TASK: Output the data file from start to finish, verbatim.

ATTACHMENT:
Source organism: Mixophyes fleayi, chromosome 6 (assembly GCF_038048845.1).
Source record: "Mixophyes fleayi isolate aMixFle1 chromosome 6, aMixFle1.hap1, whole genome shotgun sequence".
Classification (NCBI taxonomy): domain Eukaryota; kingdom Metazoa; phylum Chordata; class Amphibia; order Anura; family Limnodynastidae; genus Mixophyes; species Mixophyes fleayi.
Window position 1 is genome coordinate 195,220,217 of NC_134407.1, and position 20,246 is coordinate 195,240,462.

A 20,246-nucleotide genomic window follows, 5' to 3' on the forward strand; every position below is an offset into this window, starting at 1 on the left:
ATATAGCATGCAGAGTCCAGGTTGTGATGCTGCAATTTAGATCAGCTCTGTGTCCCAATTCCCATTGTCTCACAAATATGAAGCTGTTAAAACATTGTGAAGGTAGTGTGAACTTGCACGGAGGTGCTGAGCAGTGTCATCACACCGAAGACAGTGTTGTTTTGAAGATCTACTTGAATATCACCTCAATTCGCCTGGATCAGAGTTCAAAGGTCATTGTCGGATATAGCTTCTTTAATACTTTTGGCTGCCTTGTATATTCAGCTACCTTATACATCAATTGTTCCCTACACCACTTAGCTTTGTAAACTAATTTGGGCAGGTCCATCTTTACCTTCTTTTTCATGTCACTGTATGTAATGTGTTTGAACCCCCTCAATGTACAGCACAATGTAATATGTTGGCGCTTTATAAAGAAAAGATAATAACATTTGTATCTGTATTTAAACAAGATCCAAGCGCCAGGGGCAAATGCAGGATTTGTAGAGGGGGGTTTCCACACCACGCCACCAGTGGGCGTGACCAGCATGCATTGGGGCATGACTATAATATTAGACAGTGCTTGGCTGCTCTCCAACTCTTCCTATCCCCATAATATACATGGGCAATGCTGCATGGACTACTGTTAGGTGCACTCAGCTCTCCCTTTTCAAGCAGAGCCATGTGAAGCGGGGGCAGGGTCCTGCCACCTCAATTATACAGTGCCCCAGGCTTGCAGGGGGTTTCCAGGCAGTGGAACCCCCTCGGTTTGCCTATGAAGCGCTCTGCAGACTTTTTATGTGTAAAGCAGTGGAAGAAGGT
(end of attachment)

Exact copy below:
Source organism: Mixophyes fleayi, chromosome 6 (assembly GCF_038048845.1).
Source record: "Mixophyes fleayi isolate aMixFle1 chromosome 6, aMixFle1.hap1, whole genome shotgun sequence".
Classification (NCBI taxonomy): domain Eukaryota; kingdom Metazoa; phylum Chordata; class Amphibia; order Anura; family Limnodynastidae; genus Mixophyes; species Mixophyes fleayi.
Window position 1 is genome coordinate 195,220,217 of NC_134407.1, and position 20,246 is coordinate 195,240,462.

A 20,246-nucleotide genomic window follows, 5' to 3' on the forward strand; every position below is an offset into this window, starting at 1 on the left:
ATATAGCATGCAGAGTCCAGGTTGTGATGCTGCAATTTAGATCAGCTCTGTGTCCCAATTCCCATTGTCTCACAAATATGAAGCTGTTAAAACATTGTGAAGGTAGTGTGAACTTGCACGGAGGTGCTGAGCAGTGTCATCACACCGAAGACAGTGTTGTTTTGAAGATCTACTTGAATATCACCTCAATTCGCCTGGATCAGAGTTCAAAGGTCATTGTCGGATATAGCTTCTTTAATACTTTTGGCTGCCTTGTATATTCAGCTACCTTATACATCAATTGTTCCCTACACCACTTAGCTTTGTAAACTAATTTGGGCAGGTCCATCTTTACCTTCTTTTTCATGTCACTGTATGTAATGTGTTTGAACCCCCTCAATGTACAGCACAATGTAATATGTTGGCGCTTTATAAAGAAAAGATAATAACATTTGTATCTGTATTTAAACAAGATCCAAGCGCCAGGGGCAAATGCAGGATTTGTAGAGGGGGGTTTCCACACCACGCCACCAGTGGGCGTGACCAGCATGCATTGGGGCATGACTATAATATTAGACAGTGCTTGGCTGCTCTCCAACTCTTCCTATCCCCATAATATACATGGGCAATGCTGCATGGACTACTGTTAGGTGCACTCAGCTCTCCCTTTTCAAGCAGAGCCATGTGAAGCGGGGGCAGGGTCCTGCCACCTCAATTATACAGTGCCCCAGGCTTGCAGGGGGTTTCCAGGCAGTGGAACCCCCTCGGTTTGCCTATGAAGCGCTCTGCAGACTTTTTATGTGTAAAGCAGTGGAAGAAGGT